These cows didnt vote. Did you?
These cows didn't vote. Did you? Lester Black

There are over 1.2 million registered voters in King County but only 3,448 people, or about 0.29 percent of voters, cast a ballot in this year’s King Conservation District Election. The low turnout may have been caused by the district’s malfunctioning election website. Or perhaps a typo on the ballot is to be blamed. Or maybe it was just because the district hardly publicized the election.

Either way, our local conservation district is looking at ways to outsource future elections in the hopes of increasing turnout, according to Bea Covington, the district’s executive director.

“Our preference would be to have the election executed by election professionals,” Covington told me on Friday. “King County Elections has reached out to us and we will hopefully talk to them about ways to partner together.”

This year’s election was for one of three positions on the public agency’s board. The election results have not yet been certified but Covington told me Kirstin Haugen won the election. Haugen, who has worked on 4Culture’s board of directors and the Cascadia College Board of Trustees, said in her candidate statement that “it is imperative we find a legislative solution to place board of supervisor elections on the regular ballot.”

The King Conservation District is one of 45 conservation districts in Washington. The public agency has a budget of $7 million and works on a range of land management issues, from testing soil quality to educating landowners and other state agencies to providing technical assistance on land management practices. The board collects a per-property fee from landowners in most of King County and all of the county’s unincorporated areas. The annual fee ranges from $7.70 to $10 per property, according to the board’s 2017 annual report.

Washington’s voters usually receive mailed ballots sent directly to their mailboxes, but mailing ballots to all of the King Conservation District’s voters would cost millions of dollars, according to Covington. So instead of mailing all of the ballots, the agency required that interested voters request a ballot be mailed to them or vote in person. This process had its own problems. The website voters needed to use to request ballots was malfunctioning up until the day elections started on March 18th and a typo on the ballots wrongly instructed voters that they had until April 4 to vote even though the deadline was March 29. Covington said the ballots were corrected mid-election and the voting deadline was extended two extra days.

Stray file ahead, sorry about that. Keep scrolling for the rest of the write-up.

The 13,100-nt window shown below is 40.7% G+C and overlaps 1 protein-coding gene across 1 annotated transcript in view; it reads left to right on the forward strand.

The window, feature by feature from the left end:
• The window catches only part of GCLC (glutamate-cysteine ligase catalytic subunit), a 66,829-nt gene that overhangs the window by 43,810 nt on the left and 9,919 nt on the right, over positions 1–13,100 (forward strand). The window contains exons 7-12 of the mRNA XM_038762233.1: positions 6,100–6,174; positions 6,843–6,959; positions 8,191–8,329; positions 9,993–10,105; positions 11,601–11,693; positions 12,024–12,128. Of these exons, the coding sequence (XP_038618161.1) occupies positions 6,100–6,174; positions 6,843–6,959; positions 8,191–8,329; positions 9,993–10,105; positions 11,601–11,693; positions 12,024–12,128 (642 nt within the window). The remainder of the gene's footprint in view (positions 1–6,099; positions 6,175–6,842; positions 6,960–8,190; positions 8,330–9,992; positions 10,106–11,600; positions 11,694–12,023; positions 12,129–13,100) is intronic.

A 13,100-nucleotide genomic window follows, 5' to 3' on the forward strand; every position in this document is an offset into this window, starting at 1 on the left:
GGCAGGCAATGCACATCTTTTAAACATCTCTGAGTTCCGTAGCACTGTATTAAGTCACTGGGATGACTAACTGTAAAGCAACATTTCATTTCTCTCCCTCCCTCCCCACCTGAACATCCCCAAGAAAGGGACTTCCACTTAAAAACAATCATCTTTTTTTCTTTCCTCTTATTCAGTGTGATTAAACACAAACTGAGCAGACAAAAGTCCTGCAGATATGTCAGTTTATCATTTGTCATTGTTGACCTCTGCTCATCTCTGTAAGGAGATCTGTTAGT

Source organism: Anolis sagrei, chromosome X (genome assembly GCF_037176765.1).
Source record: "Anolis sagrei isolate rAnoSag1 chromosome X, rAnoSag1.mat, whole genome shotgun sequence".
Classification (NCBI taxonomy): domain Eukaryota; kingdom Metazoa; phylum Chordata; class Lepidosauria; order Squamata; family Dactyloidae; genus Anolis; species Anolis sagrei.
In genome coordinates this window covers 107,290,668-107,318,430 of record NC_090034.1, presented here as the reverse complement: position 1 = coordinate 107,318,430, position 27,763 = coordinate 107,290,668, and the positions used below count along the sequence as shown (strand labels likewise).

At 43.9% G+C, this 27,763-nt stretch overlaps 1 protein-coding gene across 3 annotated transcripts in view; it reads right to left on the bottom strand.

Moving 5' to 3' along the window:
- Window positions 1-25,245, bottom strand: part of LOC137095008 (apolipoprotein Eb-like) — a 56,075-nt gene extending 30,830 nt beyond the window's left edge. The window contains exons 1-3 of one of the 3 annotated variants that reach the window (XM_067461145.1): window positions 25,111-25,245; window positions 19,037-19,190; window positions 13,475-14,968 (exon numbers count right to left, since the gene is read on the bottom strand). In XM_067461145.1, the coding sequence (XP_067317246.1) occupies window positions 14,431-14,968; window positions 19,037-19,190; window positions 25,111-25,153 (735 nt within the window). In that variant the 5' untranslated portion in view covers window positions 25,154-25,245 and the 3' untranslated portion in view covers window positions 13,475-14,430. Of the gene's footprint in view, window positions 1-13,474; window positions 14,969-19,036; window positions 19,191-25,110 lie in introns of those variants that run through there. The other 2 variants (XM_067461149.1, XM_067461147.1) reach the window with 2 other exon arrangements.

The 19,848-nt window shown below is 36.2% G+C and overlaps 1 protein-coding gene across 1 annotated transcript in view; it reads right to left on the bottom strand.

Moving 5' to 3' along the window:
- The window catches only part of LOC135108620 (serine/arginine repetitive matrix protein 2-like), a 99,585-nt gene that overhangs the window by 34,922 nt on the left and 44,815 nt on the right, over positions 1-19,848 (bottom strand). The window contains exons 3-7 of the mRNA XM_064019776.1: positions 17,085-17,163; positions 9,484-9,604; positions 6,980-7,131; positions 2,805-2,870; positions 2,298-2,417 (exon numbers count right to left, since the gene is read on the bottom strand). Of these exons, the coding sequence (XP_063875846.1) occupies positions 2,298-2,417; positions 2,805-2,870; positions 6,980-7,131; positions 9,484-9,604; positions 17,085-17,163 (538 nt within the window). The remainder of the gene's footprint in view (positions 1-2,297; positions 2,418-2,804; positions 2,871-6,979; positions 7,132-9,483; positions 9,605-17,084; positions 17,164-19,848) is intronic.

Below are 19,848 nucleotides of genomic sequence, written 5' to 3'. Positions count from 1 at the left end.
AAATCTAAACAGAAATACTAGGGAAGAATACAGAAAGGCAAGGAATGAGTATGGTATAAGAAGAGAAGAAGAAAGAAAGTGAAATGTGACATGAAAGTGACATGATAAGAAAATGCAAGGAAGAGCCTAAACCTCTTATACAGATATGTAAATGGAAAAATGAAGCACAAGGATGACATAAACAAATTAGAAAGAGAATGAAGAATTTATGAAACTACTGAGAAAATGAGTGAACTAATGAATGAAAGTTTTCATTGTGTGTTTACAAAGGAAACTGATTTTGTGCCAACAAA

“We were able to correct that on our website by the 20th and all ballots that went out after that were also corrected with the correct information,” Covington said. “We extended the voting period through Sunday the 31st and we had additional polling hours on the 30th and the 31st.”

In addition to procedural problems, turnout was probably also diminished by the district’s efforts to publicize the election. State law requires, at a minimum, that the conservation district announce their elections in local print media, which the King Conservation District appears to have complied with by publishing election notices in the Seattle Times. But state law also states that conservation districts are “strongly encouraged to exceed the minimum due notice requirements to reach the maximum number of potential candidates and voters.”

The district hardly exceeded the minimum. The district posted election notices and candidate to their website but buried those notices on their blog, which does not appear on their home page. They keep an active Facebook account, with multiple posts a week, but didn’t announce the election on social media until March 18—the day the election started. When I reached out in early March the district failed to return my calls for more information for an entire week.

Conservation districts have a history of election problems in Washington since they were first established in 1939. The state Legislature passed a law in 2001 requiring that the districts make their elections more public because “only those involved with districts were voting,” according to a 2011 report from the League of Women Voters of Washington. The Legislature later required that conservation districts hold their elections within the first three months of the year making it impossible for them to put their election on the general election ballots sent out in November. Peter Callaghan, writing for the Tacoma News Tribune in 2005, said “Nearly everything in the law governing these [conservation district] elections makes participation difficult and unlikely,” also according to that League of Women Voters report.

Covington said it would be a “critical limiting factor” for the district to pay the county to mail out ballots to every eligible voter, as it would take up nearly half of the agency's budget. She said one option would be for the county to waive the mailing fee for the district, which Oregon already does according to the League of Women Voters. Covington said it’s important to her to make the elections “as normal and as part of the routine voting rhythm as possible” because she believes “the more people that are participating the stronger that we are as an organization.”

That may ultimately require the district to outsource the election entirely.

“I think we can always do more work [to increase turnout]. I think one of the things that we recognize is that having conservation districts run their own elections is suboptimal. We are conservation subject-matter experts, not election subject-matter experts,” Covington said.